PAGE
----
Ashlee Neser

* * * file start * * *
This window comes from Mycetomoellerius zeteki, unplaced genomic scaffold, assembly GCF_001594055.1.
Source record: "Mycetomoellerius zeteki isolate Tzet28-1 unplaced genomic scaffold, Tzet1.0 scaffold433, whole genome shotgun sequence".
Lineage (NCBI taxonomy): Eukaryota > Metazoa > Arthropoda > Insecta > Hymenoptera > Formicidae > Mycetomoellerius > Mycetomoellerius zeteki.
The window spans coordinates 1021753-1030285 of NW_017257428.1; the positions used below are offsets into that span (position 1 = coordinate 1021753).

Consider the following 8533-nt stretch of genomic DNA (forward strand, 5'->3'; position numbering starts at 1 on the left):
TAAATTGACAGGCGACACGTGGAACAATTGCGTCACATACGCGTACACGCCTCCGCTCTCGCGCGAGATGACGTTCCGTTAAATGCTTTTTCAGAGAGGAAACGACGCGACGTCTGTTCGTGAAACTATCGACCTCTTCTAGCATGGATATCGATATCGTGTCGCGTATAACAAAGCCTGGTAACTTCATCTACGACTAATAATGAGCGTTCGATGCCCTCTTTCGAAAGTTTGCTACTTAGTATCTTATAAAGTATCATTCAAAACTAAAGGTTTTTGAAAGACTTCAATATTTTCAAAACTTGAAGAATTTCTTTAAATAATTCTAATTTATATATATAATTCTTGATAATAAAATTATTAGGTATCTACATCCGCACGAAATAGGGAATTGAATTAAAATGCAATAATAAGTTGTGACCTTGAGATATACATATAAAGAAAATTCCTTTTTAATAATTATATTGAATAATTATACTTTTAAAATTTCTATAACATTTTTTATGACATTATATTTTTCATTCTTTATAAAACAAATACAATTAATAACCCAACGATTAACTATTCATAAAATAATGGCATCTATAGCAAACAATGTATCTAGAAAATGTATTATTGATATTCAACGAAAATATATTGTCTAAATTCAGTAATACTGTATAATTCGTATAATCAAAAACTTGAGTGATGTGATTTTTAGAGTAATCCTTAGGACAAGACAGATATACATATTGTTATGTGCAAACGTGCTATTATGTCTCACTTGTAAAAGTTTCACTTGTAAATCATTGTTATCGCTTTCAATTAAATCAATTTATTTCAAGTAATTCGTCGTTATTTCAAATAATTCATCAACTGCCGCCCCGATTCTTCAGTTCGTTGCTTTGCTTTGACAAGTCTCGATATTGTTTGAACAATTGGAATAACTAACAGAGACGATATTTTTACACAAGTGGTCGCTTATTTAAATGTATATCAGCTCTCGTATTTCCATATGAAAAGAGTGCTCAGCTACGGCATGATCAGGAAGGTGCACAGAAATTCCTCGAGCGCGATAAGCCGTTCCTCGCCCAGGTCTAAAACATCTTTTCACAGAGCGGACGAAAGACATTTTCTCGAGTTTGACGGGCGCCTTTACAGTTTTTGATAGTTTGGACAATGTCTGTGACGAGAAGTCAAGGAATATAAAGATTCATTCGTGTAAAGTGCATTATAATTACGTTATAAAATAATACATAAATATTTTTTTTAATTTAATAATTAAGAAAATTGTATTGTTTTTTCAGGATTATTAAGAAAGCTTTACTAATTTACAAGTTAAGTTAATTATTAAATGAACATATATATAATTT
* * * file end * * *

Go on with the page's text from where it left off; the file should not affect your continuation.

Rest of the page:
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Ashlee received her MA in Literature from the University of Natal, Durban, and her PhD, in 2005, from the University of London, where she studied at the School of Oriental and African Studies. In 2011, her first book, Stranger at Home: The Praise Poet in Apartheid South Africa, appeared with Wits University Press. It examines the case of a much-neglected but prolific and gifted South African poet; the book asks questions about performance, failure and literary convention in constraining and inhospitable contexts. Since joining WISER in 2008, Ashlee's research has centred on the writing of illness and dying in memoir, fiction and poetry. She is also interested in the history of metaphors associated with disease, medicine, and the body. She has written several papers on South African AIDS memoirs, and is presently working on the novels, memoirs, medical handbooks, and social tracts written by Dr Christiaan Barnard. Ashlee has recently published on the subject of heart transplant memoir, and is working towards a book about the non-specialist writings of medical doctors in Southern Africa. She also maintains a keen interest in post-Apartheid literary culture, and served for four years on the UJ literary award panel, and for three years as an Associate Editor of the journal English Studies in Africa. She continues to publish on contemporary South African writing in addition to her work in the Medical Humanities.